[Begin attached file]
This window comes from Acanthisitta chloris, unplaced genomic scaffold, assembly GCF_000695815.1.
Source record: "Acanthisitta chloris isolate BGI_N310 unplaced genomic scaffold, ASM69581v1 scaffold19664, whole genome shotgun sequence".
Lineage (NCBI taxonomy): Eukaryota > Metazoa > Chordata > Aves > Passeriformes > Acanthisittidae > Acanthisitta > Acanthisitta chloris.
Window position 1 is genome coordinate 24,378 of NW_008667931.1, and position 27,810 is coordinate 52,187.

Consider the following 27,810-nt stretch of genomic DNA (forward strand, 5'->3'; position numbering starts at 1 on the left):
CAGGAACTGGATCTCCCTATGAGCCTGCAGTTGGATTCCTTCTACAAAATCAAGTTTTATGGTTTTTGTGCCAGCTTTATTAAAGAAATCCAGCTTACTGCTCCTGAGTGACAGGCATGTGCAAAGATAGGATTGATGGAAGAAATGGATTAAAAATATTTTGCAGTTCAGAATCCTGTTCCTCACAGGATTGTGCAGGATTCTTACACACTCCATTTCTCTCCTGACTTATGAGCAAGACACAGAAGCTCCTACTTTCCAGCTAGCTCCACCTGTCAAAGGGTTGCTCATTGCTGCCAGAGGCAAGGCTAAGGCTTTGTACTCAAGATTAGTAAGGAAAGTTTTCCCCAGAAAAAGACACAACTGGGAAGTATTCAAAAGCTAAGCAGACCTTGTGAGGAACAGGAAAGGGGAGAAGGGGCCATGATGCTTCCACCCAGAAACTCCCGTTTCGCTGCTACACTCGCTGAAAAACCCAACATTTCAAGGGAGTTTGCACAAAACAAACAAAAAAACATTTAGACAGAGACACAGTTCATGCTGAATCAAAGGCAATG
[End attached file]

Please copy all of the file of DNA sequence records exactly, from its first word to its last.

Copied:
This window comes from Acanthisitta chloris, unplaced genomic scaffold, assembly GCF_000695815.1.
Source record: "Acanthisitta chloris isolate BGI_N310 unplaced genomic scaffold, ASM69581v1 scaffold19664, whole genome shotgun sequence".
Lineage (NCBI taxonomy): Eukaryota > Metazoa > Chordata > Aves > Passeriformes > Acanthisittidae > Acanthisitta > Acanthisitta chloris.
Window position 1 is genome coordinate 24,378 of NW_008667931.1, and position 27,810 is coordinate 52,187.

Consider the following 27,810-nt stretch of genomic DNA (forward strand, 5'->3'; position numbering starts at 1 on the left):
CAGGAACTGGATCTCCCTATGAGCCTGCAGTTGGATTCCTTCTACAAAATCAAGTTTTATGGTTTTTGTGCCAGCTTTATTAAAGAAATCCAGCTTACTGCTCCTGAGTGACAGGCATGTGCAAAGATAGGATTGATGGAAGAAATGGATTAAAAATATTTTGCAGTTCAGAATCCTGTTCCTCACAGGATTGTGCAGGATTCTTACACACTCCATTTCTCTCCTGACTTATGAGCAAGACACAGAAGCTCCTACTTTCCAGCTAGCTCCACCTGTCAAAGGGTTGCTCATTGCTGCCAGAGGCAAGGCTAAGGCTTTGTACTCAAGATTAGTAAGGAAAGTTTTCCCCAGAAAAAGACACAACTGGGAAGTATTCAAAAGCTAAGCAGACCTTGTGAGGAACAGGAAAGGGGAGAAGGGGCCATGATGCTTCCACCCAGAAACTCCCGTTTCGCTGCTACACTCGCTGAAAAACCCAACATTTCAAGGGAGTTTGCACAAAACAAACAAAAAAACATTTAGACAGAGACACAGTTCATGCTGAATCAAAGGCAATG